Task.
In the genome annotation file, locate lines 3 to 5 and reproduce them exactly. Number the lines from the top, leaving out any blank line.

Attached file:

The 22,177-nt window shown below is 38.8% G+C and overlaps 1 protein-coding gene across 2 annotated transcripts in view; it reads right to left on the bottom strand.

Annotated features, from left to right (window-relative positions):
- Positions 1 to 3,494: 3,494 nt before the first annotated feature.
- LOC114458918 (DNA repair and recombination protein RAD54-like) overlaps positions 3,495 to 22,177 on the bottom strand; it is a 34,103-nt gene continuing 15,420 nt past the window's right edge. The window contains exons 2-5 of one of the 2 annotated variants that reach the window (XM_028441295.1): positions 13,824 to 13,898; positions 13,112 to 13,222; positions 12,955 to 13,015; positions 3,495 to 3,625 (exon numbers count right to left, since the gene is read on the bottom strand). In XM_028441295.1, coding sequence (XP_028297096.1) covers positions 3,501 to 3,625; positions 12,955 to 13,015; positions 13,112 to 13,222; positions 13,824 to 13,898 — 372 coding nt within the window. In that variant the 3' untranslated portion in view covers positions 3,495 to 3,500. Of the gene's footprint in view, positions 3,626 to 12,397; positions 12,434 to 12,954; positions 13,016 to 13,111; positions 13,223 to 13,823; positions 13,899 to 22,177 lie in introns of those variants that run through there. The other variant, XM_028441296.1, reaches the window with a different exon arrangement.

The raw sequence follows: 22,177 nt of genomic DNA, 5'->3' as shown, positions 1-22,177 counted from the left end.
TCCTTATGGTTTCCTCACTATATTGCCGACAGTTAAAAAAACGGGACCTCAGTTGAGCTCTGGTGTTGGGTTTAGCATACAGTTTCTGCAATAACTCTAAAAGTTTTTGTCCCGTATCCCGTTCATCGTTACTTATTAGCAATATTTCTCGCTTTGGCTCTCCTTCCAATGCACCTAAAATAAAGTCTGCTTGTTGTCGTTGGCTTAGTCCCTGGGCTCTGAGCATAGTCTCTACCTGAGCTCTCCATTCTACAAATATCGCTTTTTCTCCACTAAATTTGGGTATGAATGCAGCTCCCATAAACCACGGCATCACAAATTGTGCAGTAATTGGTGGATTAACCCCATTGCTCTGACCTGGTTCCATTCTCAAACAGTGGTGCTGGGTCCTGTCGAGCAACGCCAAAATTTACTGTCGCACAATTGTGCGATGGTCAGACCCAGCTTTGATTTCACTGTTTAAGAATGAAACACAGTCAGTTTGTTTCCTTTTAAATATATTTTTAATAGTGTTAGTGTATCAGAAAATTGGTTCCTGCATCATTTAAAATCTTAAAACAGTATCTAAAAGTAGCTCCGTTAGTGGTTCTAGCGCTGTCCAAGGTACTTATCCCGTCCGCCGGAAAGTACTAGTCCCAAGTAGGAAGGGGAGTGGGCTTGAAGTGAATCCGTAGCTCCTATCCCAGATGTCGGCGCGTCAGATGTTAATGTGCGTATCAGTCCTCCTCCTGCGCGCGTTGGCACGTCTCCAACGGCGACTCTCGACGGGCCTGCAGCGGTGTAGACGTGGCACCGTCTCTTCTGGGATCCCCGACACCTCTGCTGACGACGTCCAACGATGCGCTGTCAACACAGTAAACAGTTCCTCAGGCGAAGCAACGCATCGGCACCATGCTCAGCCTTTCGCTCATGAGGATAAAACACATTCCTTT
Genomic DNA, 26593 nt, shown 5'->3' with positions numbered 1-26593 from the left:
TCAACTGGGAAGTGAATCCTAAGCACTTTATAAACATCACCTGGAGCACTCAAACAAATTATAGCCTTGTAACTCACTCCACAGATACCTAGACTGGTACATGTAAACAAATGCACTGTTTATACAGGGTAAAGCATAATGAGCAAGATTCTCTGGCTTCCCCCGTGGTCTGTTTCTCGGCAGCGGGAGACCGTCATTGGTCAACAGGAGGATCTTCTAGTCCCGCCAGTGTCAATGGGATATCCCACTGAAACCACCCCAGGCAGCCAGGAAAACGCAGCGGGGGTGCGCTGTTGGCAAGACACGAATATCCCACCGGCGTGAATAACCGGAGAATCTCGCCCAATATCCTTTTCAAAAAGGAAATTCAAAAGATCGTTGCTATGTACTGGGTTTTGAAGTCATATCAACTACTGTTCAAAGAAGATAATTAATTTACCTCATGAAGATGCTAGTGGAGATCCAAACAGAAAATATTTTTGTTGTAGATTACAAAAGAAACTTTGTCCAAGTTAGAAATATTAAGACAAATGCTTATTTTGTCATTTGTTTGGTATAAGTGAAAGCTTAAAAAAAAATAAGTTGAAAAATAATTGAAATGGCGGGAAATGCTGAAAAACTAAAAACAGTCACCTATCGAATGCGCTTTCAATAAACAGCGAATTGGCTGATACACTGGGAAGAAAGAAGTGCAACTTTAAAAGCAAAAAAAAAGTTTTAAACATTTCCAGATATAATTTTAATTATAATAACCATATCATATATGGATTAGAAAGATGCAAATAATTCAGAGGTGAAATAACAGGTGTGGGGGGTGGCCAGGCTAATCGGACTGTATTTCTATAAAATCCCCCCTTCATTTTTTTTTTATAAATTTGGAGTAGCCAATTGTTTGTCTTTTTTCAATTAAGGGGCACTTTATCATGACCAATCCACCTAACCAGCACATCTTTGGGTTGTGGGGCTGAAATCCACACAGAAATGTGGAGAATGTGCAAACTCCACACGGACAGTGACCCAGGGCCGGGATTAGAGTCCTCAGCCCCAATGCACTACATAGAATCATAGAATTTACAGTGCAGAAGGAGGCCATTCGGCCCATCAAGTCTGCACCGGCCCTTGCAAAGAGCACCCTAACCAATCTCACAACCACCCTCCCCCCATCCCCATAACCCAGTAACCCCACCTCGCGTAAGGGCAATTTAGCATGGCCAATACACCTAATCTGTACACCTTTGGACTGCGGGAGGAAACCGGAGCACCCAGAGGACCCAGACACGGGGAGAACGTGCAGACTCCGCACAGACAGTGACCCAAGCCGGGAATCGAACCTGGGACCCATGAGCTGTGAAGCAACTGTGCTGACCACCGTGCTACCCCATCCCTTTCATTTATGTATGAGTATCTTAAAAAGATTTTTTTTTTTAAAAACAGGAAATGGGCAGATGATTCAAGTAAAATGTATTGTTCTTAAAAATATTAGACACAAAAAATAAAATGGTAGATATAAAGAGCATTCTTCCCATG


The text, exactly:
- Positions 1 to 3,494: 3,494 nt before the first annotated feature.
- LOC114458918 (DNA repair and recombination protein RAD54-like) overlaps positions 3,495 to 22,177 on the bottom strand; it is a 34,103-nt gene continuing 15,420 nt past the window's right edge. The window contains exons 2-5 of one of the 2 annotated variants that reach the window (XM_028441295.1): positions 13,824 to 13,898; positions 13,112 to 13,222; positions 12,955 to 13,015; positions 3,495 to 3,625 (exon numbers count right to left, since the gene is read on the bottom strand). In XM_028441295.1, coding sequence (XP_028297096.1) covers positions 3,501 to 3,625; positions 12,955 to 13,015; positions 13,112 to 13,222; positions 13,824 to 13,898 — 372 coding nt within the window. In that variant the 3' untranslated portion in view covers positions 3,495 to 3,500. Of the gene's footprint in view, positions 3,626 to 12,397; positions 12,434 to 12,954; positions 13,016 to 13,111; positions 13,223 to 13,823; positions 13,899 to 22,177 lie in introns of those variants that run through there. The other variant, XM_028441296.1, reaches the window with a different exon arrangement.

The raw sequence follows: 22,177 nt of genomic DNA, 5'->3' as shown, positions 1-22,177 counted from the left end.